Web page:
Back after supper and continued to press pedals look for the tiniest bubbles, lock and measure travels. The bubbles were very tiny, the pedal and the handle were rock hard on bottoming, tied them in that final position and left them over night.

I returned to finalize the flush and noted tiny bubbles only on the first squeeze out and wrapped it up. I have put about 9000 Km on the brakes and the first night out they saved my life as I was cut off by a woman in a car on a wet rainy night. The bike locked up both wheels, stayed straight and I stopped about 1/2" from her back end. I stayed vertical and the truckers behind me saw what took place and with their thumbs up gave me the time to calm down and re-start the bike.

So what was done right? Stay calm and methodical and remember air is less dense than DOT 3 brake fluid. Ask for help if handling the pedals, the liquid, the wrench all at the same time. Remember to push, remove, lock tight then release. The order is simple but it does takethinking. Over time it will take place, over time a pressurized system will squeeze the air smaller and this may help release the trapped air. Be clean, be very clean. Do not reuse brake fluid, do not spill it on paint and keep a lot of lint free rags. If you are not sure of the where abouts of a rag do not use it. Test your brakes every time you get on the bike.

Remember you are doing all this to save your life and to know it was done right! As to parts, test what you have or upon inspection they seem rough or worn then replace.
 

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Keeping the bike upright with both wheels locked to stop is some first class riding, ARKnapp:clapper:Glad to see you here writing about it instead of the alternative.
 

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I do not know why I stayed up but I would think a lot of it comes down to the slippery wet road and the fear of crashing. This ismy first wing and I was told it was a difficult bike to ride up a ramp onto the back of a 4 ' high truck and that seemed easy also. So if I was blessed that night I thank all for that blessing. So even now after 40 + years of riding the people in cars are nuts, they act nuts at least and I find riding a wing does a very good job of keeping me aware. Thanks
 

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If I may add my two cents worth. Also rebuilt front brakes on my 1100. Having read all the posts on this subject I thought I was prepared. What a battle. Pumped fluid in from the bottom. Pumped fluid in from the top. Pumped and pumped. Cracked the banjos. Nearly stood on my head with frustration. Eventually I removed the bottom mounting bolt from the calipers and rotated them slightly so that the bleeder nipple was vertical. This helped a lot because then the air came out and I had brakes once more. I've bled plenty of brakes in my time but have never battled like this before.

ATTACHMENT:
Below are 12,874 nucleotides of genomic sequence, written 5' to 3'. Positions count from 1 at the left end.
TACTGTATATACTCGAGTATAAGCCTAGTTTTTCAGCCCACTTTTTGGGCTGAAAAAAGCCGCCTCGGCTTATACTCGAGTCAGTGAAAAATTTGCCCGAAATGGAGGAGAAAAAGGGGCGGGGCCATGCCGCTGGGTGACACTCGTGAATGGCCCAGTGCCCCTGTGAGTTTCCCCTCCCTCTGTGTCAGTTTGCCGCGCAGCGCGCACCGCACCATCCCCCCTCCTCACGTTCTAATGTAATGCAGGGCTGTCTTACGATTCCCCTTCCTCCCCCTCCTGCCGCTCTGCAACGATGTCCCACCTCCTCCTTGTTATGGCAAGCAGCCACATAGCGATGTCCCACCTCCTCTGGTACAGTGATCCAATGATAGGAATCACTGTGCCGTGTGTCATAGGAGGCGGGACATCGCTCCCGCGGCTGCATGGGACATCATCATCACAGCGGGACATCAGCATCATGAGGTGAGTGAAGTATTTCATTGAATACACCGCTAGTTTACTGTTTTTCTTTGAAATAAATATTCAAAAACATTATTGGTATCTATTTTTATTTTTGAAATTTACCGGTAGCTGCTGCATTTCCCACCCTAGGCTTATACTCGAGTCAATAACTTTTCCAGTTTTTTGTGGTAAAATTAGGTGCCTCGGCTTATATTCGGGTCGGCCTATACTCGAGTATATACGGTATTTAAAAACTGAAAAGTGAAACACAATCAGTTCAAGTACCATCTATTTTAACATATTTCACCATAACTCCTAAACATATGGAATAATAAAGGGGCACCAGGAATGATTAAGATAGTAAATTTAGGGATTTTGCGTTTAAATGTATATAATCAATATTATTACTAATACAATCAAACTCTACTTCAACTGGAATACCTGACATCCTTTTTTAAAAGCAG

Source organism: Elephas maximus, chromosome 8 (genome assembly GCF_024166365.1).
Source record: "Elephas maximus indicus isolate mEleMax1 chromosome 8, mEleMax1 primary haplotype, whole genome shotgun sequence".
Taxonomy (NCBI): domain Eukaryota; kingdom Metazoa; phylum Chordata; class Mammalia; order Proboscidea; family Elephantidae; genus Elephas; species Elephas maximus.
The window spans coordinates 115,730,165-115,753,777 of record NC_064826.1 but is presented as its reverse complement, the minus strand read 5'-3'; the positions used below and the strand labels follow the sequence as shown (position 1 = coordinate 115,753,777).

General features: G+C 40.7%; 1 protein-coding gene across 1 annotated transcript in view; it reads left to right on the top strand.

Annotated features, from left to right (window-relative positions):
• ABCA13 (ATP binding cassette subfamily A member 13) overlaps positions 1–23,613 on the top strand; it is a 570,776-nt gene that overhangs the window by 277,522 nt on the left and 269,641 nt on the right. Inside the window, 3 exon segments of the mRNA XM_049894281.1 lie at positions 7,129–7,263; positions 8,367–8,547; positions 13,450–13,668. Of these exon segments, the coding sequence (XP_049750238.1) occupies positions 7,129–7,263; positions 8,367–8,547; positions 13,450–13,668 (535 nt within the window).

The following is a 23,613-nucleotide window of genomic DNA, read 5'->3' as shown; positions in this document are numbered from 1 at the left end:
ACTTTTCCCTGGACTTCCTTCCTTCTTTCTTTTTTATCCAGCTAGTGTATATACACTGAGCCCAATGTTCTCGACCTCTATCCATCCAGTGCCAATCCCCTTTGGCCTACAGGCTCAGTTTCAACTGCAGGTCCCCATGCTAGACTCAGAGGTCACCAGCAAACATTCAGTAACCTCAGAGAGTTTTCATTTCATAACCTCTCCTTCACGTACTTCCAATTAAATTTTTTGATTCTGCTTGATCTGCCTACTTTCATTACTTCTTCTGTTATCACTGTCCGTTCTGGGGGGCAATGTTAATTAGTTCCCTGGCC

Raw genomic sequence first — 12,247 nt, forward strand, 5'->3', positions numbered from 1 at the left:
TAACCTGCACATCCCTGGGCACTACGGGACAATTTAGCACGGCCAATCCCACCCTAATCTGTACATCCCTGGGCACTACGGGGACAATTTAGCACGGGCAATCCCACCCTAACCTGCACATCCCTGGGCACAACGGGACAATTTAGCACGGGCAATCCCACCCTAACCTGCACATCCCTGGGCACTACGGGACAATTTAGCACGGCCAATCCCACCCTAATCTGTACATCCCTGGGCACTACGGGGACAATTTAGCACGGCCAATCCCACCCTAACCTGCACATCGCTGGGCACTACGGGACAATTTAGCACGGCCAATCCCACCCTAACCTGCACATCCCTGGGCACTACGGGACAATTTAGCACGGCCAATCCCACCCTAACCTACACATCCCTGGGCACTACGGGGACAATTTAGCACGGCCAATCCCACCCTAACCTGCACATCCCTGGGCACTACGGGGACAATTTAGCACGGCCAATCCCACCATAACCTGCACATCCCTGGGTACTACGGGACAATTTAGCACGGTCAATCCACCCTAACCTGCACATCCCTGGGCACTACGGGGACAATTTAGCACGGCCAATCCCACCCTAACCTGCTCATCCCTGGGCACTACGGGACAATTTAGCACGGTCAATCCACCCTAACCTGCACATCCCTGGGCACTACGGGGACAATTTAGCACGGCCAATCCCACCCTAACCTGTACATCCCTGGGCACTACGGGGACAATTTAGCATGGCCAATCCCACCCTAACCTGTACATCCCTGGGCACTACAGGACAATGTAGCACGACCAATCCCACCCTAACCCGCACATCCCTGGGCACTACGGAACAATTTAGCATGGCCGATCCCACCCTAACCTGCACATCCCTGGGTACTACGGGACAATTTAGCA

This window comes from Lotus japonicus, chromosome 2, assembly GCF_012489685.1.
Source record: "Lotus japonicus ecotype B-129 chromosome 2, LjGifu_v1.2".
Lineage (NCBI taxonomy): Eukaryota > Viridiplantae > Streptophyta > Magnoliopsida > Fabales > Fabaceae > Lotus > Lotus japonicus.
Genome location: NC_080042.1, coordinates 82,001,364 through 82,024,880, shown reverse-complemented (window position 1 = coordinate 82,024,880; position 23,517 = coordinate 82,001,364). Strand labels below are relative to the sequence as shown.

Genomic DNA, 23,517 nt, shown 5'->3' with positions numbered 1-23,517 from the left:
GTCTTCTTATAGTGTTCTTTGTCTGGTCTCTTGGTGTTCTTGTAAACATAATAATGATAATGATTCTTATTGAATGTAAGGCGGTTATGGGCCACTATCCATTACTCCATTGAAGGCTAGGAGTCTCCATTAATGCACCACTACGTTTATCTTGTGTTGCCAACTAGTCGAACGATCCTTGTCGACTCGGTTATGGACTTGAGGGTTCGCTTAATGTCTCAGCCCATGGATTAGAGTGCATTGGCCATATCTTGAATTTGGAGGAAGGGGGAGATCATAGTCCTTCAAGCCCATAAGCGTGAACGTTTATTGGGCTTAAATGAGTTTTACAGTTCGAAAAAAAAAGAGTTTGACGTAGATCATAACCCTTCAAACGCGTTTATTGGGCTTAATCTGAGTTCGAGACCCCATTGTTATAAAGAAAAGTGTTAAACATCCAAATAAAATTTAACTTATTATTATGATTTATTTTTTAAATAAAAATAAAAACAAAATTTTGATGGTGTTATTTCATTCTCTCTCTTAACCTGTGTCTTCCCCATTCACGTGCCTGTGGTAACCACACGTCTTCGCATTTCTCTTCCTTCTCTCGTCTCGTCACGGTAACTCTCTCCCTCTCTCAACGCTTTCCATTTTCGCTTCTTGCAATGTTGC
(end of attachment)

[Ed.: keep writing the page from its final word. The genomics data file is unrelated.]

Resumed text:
Years ago I had a VW bus and modified the MC cap to take an airline. Connected it up to a compressor at about 10 PSI and then simply opened each bleeder in turn (keeping an eye on the fluid level). Worked a treat. No pumping or assistants required. Might be worth trying on a wing.
 

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AFter you pre bleed the MC you connect your banjo and bleed as you would normally do.
Then squeeze the lever tilits about 1/8 inch rom the handle and zip tie it in place.

This will allow air bubbles to gradually release.
come back to it the next day and slowly release the lever. You should feel an instant hardening of p[ressure
 

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I take it it's your front brakes thats are hard to bleed. One trick I have use after believing it can't be done, is pull the lever back to the bars and secure it there overnight. It allowed the air to escape and in the morning I had brakes where there were none.,,,
 

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Put the top on the front MC.
Undo the MC from the handlebar and point it up to let the trapped air rise.

Gord